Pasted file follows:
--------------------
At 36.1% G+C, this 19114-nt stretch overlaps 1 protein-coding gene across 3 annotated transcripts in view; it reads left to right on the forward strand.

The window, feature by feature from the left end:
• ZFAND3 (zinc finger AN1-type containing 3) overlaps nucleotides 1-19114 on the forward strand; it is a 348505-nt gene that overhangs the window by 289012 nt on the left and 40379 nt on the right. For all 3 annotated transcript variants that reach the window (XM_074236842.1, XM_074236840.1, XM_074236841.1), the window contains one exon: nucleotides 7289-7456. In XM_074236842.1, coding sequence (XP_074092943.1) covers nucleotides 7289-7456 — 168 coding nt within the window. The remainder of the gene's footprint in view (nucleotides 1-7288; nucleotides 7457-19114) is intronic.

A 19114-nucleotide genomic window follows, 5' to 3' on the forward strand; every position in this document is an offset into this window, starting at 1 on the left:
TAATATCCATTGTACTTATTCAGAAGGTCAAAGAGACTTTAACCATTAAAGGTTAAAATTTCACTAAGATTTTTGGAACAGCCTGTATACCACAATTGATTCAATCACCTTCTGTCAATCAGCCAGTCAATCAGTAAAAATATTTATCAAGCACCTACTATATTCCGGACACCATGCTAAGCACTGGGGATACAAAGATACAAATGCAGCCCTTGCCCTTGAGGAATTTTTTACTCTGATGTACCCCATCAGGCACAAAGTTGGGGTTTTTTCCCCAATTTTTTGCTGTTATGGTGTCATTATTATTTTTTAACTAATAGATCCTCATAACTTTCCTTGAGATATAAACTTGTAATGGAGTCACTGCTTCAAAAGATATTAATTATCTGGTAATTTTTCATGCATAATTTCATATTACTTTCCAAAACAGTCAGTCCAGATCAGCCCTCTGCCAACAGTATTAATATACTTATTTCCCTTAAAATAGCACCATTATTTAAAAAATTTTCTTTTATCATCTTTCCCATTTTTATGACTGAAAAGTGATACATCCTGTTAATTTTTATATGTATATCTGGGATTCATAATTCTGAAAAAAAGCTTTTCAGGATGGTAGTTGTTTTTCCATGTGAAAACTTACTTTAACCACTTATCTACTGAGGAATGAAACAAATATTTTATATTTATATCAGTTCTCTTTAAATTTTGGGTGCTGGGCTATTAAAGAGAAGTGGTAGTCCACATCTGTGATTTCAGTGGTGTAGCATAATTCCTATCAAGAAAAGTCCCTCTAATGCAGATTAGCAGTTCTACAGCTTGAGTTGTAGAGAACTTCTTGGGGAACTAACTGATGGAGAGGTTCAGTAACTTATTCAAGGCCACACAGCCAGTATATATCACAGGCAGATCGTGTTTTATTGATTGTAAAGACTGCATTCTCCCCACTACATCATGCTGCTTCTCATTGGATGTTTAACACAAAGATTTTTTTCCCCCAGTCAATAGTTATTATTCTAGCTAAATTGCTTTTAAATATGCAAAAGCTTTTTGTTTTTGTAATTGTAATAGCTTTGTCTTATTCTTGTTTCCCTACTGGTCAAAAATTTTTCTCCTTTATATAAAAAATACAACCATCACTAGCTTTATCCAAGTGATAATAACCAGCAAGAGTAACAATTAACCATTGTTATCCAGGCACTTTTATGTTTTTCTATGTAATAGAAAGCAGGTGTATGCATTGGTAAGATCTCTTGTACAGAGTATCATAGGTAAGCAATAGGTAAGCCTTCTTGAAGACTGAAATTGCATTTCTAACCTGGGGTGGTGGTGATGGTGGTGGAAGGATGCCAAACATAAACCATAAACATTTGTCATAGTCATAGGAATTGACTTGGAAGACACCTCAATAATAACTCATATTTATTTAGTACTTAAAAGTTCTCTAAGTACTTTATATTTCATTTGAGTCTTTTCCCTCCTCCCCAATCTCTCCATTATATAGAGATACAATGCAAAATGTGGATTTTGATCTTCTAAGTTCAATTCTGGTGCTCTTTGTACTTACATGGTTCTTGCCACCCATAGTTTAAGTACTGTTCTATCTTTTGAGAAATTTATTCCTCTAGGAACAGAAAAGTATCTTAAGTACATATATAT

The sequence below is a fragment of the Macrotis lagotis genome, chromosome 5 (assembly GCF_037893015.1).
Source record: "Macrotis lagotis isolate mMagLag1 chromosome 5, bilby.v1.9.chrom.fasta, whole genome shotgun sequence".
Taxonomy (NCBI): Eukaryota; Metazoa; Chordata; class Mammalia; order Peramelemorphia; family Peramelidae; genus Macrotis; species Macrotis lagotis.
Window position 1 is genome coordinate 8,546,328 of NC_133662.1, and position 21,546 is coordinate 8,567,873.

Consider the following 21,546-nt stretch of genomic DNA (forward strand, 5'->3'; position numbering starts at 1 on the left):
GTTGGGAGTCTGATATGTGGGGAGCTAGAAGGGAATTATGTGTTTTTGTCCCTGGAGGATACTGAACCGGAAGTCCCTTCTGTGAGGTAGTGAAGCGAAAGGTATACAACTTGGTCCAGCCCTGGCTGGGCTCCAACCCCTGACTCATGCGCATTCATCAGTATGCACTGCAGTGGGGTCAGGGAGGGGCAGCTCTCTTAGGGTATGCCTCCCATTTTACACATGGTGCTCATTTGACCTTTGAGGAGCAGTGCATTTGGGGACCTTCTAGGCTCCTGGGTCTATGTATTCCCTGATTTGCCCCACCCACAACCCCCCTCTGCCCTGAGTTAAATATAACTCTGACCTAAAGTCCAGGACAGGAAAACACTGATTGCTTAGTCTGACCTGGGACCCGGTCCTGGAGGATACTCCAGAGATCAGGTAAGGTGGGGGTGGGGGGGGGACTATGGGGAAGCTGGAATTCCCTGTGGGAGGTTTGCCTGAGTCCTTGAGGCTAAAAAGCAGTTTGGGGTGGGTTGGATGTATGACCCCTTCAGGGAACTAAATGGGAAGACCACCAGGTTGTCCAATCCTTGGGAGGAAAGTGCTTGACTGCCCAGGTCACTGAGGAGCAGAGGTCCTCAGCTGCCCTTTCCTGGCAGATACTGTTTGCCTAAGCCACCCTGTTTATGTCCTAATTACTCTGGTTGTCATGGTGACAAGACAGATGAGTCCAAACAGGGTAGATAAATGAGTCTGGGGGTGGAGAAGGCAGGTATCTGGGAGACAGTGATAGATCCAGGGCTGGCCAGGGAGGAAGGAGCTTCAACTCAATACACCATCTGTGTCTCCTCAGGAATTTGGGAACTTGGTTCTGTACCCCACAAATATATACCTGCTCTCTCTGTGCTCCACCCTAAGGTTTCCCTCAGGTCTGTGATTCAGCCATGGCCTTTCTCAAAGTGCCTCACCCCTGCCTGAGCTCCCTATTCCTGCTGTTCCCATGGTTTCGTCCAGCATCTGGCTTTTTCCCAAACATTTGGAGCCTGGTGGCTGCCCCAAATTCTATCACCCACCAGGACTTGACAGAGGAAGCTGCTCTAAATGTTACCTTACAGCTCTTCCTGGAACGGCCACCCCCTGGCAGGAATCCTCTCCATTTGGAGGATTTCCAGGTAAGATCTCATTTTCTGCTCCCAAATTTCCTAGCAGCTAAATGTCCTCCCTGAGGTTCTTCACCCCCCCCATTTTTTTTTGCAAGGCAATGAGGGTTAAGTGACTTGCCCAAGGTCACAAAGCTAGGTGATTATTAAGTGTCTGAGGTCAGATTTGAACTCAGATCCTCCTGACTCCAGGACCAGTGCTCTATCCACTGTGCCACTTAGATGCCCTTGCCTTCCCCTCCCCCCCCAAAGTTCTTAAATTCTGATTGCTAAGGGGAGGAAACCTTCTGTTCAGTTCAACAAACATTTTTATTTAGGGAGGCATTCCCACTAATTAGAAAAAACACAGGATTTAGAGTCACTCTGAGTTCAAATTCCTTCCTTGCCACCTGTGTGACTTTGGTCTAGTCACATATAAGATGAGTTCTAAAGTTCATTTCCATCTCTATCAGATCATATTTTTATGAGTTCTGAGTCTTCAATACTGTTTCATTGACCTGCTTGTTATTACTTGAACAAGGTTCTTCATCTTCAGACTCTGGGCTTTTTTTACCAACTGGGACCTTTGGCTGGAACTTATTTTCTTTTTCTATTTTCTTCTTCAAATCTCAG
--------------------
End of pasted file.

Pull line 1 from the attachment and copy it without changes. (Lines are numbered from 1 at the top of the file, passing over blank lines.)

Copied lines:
At 36.1% G+C, this 19114-nt stretch overlaps 1 protein-coding gene across 3 annotated transcripts in view; it reads left to right on the forward strand.